Train up a child

Train Up a Child

Note: This is a conversational post about Mennonite sub-culture.  It is not about “training up a child” for Jesus.

From where I sit in my accounting office I can see across the parking lot to the Jubilee Thrift Store, in Myerstown, Pennsylvania.  I see many variations of Mennonites who come daily to seek out some discounted clothing or household items.  These Mennonites are so different from the other customers.  Often the mothers that I see are out-numbered by the children that surround them.  The swift gait and purposeful stride between the store and the dark-colored vehicle is the mark of people with clear purposes and pressing schedules.  Being a reflective person by nature, I often find myself musing about Mennonites and the place that they occupy in the world.

The most obvious trait of Mennonites is the sub-culture that they have created that sets them apart from the culture that they live in.  It is a culture marked by peculiar modes of dress, less education, and their own traditional methods of housekeeping and industry.  If a Mennonite does speak to a person about Jesus, and if that person is attracted to the Mennonite faith, he will have a big cultural divide to traverse.  If that convert’s goal is to become completely immersed and accepted into the culture, he will likely fail in the attempt.

And so I have come to the conclusion that it would be best if Mennonites would have clear goals and expectations before they engage in colonization or outreach efforts.  If they engage in inner-city children’s ministries for example, they should not expect the children to one day join the conservative Mennonite church.  Instead they should be satisfied to provide a secure place for the city children to be surrounded by friends as they learn about the love of Jesus.  During the working day, the men of the community can find opportunities through upright character traits and honest business dealings to display Jesus to the world.  These activities (and many others like them) reflect realistic expectations and worthy ministries.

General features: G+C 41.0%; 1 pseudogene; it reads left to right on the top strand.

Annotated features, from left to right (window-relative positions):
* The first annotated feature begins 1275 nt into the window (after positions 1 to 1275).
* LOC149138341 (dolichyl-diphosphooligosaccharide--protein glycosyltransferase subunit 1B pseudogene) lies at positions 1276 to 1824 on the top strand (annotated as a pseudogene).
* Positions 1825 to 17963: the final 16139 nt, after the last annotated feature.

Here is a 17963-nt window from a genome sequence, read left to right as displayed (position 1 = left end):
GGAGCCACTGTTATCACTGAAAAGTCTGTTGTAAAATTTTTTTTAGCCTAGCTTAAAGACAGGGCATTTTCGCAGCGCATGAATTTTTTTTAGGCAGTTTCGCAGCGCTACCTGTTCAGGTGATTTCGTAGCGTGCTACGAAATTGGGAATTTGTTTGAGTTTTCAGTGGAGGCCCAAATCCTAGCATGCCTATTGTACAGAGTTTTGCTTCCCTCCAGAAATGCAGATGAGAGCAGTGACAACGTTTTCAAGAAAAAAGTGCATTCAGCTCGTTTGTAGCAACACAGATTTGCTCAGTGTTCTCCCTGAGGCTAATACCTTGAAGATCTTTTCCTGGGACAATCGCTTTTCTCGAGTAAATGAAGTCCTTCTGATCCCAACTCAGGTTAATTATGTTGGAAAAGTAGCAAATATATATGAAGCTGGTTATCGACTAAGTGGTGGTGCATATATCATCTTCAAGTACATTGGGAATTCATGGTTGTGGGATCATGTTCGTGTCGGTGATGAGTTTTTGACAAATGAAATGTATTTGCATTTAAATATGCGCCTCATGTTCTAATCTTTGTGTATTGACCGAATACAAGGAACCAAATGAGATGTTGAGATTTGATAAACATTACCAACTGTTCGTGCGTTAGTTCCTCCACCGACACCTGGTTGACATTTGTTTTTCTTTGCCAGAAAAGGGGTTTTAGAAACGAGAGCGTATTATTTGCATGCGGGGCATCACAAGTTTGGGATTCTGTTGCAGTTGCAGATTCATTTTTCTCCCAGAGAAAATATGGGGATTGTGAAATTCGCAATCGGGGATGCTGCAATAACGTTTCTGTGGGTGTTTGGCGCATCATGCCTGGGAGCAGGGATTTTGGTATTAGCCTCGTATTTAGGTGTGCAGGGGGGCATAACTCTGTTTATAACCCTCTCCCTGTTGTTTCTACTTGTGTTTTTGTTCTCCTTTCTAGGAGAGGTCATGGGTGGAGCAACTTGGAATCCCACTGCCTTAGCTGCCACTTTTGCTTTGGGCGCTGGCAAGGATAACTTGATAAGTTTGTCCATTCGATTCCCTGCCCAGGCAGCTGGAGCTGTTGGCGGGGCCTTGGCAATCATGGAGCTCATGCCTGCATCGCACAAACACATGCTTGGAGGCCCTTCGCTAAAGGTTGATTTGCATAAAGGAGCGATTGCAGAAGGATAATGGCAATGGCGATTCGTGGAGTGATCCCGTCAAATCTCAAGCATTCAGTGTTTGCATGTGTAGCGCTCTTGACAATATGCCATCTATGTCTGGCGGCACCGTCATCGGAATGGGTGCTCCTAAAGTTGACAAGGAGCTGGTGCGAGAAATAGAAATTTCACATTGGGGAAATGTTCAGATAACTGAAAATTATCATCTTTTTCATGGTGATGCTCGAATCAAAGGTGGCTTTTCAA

Growing up, I was a very secluded Mennonite boy who really believed that we were the only truly Christian people in the world.  Outside of my family name, most of my identity lay with my particular Mennonite church.  I saw myself as totally distinct and separate from the broader sea of humanity; even those who were Christians.  I thought that the whole world, if they wanted to be Christians, should really join our church.  Growing older I felt puzzled that almost no outsiders joined our worship services.  I felt perplexed when my excitement about a convert from Boston marrying a young lady from our church turned to disappointment as he and his Mennonite wife eventually left our church and returned to his Catholic roots.  I felt guilty that we weren’t doing a better job in evangelism.  Occasionally I got swept up with the idealistic fervor of other young married men with big dreams about expanding the tent and reaching the lost around us.  I observed the resistance of other church members who felt threatened by this evangelistic zeal.  I heard tales of woe from the mission field in Guatemala, and when I traveled there I saw a peculiar sight; ethnic Guatemalans dressed in North American Mennonite ethnic garb.  Few of these people ever really were considered to be equal to the North Americans, and yet they also were now separated from their Guatemalan family and community.  The difficulty of traversing the cultural divide came clearer to me when my own wife from non-Mennonite background revealed how impossible it seemed to her to ever really feel like she belonged in the church in which I was born and raised.